South Korea has taken steps to auction off some baby food originally intended for North Korean children, an official said Tuesday.

The move comes nearly two months after South Korea dropped a plan to send 5 billion won ($4.3 million) worth of aid to North Korean flood victims, citing no response from the North as the reason for the change of plan.

South Korea had insisted it would deliver baby food, biscuits and instant noodles to the North instead of cement and equipment requested by the North.

South Korea’s Red Cross, which handles relief aid to the North, gave public notice of a bid for 540,000 packs of baby food on Onbid, an auction website run by the state-run Korea Asset Management Corp.

Separately, South Korea has been in talks with local private relief agencies over how to donate the other 290,000 packs of baby food to foreign countries.

Unification Minister Yu Woo-ik has ruled out rice aid to the communist country unless Pyongyang admits to last year’s deadly provocations.

South Korea suspended unconditional aid in 2008 and imposed sanctions on the North last year in retaliation for the sinking of a South Korean warship that was blamed on the North.

The North has denied involvement in the sinking that killed 46 sailors. It also shelled a South Korean border island in November 2010, killing four South Koreans.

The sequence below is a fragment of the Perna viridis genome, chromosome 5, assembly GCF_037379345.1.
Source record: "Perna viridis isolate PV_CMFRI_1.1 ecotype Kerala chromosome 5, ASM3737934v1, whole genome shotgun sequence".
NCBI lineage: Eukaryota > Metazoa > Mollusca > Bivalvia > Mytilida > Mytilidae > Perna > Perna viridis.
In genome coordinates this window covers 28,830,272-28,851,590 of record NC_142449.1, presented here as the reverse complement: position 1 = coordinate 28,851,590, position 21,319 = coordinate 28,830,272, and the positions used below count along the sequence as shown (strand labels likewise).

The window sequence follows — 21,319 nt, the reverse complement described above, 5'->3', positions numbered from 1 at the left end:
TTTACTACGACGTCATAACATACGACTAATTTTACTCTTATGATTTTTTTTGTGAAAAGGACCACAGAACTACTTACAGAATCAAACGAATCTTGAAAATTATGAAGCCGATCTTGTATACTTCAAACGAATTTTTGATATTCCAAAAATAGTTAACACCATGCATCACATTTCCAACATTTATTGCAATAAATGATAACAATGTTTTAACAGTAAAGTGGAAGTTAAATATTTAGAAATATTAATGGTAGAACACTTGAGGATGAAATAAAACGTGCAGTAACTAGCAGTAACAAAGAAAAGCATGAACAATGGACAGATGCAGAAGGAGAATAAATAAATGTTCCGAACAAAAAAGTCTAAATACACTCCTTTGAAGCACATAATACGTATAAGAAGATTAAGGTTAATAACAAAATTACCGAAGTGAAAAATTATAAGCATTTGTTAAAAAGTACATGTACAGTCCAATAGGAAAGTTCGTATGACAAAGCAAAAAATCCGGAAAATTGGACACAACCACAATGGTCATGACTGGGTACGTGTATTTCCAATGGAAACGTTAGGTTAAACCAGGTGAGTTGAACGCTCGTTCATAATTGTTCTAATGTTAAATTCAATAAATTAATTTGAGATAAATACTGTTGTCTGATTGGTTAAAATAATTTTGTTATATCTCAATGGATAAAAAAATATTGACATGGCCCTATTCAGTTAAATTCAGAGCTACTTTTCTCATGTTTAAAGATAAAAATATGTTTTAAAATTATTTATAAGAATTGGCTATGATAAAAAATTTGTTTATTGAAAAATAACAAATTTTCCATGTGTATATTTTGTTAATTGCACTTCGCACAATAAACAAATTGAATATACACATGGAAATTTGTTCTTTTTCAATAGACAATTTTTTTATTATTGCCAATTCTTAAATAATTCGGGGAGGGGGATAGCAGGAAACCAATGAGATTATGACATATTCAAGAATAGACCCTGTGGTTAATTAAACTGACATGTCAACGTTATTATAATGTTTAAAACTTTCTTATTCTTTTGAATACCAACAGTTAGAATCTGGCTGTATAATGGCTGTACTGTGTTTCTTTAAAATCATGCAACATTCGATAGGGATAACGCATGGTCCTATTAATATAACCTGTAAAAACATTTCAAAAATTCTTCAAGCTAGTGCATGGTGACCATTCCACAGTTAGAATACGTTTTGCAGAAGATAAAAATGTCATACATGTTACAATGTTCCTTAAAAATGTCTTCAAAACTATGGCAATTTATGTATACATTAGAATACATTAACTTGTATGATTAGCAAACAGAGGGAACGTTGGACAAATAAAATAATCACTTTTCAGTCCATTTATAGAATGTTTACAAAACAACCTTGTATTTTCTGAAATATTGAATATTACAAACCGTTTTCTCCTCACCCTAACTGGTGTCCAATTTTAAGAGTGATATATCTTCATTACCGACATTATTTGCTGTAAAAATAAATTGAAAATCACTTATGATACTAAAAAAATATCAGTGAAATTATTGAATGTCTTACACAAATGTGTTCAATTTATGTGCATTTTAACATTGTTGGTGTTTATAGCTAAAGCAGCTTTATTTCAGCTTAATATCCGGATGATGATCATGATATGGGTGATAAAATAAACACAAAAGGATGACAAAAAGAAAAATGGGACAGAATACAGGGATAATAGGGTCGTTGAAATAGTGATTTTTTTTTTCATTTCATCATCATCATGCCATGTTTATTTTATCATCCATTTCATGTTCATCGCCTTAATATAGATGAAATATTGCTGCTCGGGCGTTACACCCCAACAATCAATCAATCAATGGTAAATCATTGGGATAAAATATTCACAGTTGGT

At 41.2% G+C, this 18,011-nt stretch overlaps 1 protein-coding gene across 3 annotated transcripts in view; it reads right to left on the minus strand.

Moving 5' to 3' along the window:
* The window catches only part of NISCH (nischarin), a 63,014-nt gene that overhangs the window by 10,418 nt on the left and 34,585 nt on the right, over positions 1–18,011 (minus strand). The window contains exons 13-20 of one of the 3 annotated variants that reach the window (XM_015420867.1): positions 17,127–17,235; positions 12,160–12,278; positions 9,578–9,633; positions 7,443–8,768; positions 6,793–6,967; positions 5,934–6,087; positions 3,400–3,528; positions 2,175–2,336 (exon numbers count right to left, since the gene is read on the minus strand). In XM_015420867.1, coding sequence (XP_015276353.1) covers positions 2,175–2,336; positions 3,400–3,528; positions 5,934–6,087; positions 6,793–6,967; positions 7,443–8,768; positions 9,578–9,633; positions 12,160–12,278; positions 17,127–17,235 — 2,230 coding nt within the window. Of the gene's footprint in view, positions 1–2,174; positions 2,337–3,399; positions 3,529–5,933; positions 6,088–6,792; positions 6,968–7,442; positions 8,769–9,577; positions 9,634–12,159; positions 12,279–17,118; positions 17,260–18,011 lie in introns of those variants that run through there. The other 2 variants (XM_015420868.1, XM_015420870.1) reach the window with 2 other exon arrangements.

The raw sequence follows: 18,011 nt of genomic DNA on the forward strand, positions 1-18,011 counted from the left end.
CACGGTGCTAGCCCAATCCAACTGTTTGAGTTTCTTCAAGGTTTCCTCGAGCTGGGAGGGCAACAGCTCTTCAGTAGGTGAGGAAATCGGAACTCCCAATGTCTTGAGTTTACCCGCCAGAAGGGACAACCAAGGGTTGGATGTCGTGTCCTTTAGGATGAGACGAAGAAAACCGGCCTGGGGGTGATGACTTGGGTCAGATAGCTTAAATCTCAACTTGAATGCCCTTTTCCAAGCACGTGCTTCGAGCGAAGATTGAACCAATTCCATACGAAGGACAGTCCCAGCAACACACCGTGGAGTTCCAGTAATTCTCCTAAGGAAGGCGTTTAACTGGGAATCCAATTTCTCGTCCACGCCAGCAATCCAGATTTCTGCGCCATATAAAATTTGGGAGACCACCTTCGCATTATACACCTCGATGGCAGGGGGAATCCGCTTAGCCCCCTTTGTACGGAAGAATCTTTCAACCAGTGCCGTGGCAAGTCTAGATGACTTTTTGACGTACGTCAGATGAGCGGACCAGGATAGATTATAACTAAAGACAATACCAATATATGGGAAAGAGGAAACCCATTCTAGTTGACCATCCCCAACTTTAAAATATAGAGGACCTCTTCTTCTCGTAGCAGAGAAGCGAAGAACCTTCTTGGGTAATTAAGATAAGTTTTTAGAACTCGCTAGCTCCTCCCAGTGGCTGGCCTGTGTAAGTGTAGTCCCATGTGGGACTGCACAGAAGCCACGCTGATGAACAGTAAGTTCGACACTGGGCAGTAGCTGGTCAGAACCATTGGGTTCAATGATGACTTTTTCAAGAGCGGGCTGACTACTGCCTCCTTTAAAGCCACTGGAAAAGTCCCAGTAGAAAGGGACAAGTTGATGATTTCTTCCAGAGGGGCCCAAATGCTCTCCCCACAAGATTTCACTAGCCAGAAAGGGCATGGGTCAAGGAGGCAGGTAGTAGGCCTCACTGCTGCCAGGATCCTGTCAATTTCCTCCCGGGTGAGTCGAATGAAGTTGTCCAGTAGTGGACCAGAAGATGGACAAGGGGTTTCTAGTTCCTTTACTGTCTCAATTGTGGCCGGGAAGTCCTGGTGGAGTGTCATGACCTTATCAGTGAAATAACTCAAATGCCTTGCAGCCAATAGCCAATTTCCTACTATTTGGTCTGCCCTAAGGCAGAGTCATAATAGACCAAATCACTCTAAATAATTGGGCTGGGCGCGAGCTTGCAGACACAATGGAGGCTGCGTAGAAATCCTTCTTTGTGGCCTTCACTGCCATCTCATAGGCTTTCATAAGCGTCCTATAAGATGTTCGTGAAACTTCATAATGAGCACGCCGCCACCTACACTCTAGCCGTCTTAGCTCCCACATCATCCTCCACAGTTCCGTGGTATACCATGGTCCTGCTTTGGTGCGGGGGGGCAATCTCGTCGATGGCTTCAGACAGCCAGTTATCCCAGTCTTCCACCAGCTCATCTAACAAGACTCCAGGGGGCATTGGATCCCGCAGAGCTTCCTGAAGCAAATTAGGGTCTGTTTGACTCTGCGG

Still, South Korea has selectively allowed religious and private aid groups to deliver humanitarian and medical assistance to North Korea.

Also on Tuesday, a Unification Ministry official and four civilians were to return home after a rare trip to the North aimed at ensuring that South Korea’s recent private aid had reached its intended beneficiaries.

UPDATE 26 (2011-11-25): According to Yonhap, ROK officials are traveling to the DPRK to monitor food aid:

A South Korean official and four civilians left for North Korea on Friday on a rare mission to ensure that recent aid from Seoul had reached its intended beneficiaries, an official said.

The trip comes a day after North Korea threatened to turn South Korea’s presidential office into “a sea of fire” in anger over Seoul’s massive military maneuvers near the tense sea border.

The Unification Ministry official and four civilians were to arrive in the North’s capital later Friday via Beijing, according to the Unification Ministry, which handles inter-Korean affairs.

It is first time that North Korea has allowed a South Korean official to travel to the isolated country to monitor aid since a conservative government took power in Seoul in 2008.

They are scheduled to visit a day care center and two other child care facilities in the northwestern city of Jongju to monitor how 300 tons of flour were distributed to children and other recipients, according to a civic group.

Ambassadors for Peace Association, a civic group that is partly funded by the Unification Group, donated the flour to Jongju, the birthplace of Unification Church founder Moon Sun-myung.

The civic group said the monitors also plan to discuss details on another 300 tons of flour aid before returning home Tuesday. Some members of the civic group are associated with the controversial Unification Church.

Read previous posts on the ROK’s aid to the DPRK in 2011 below: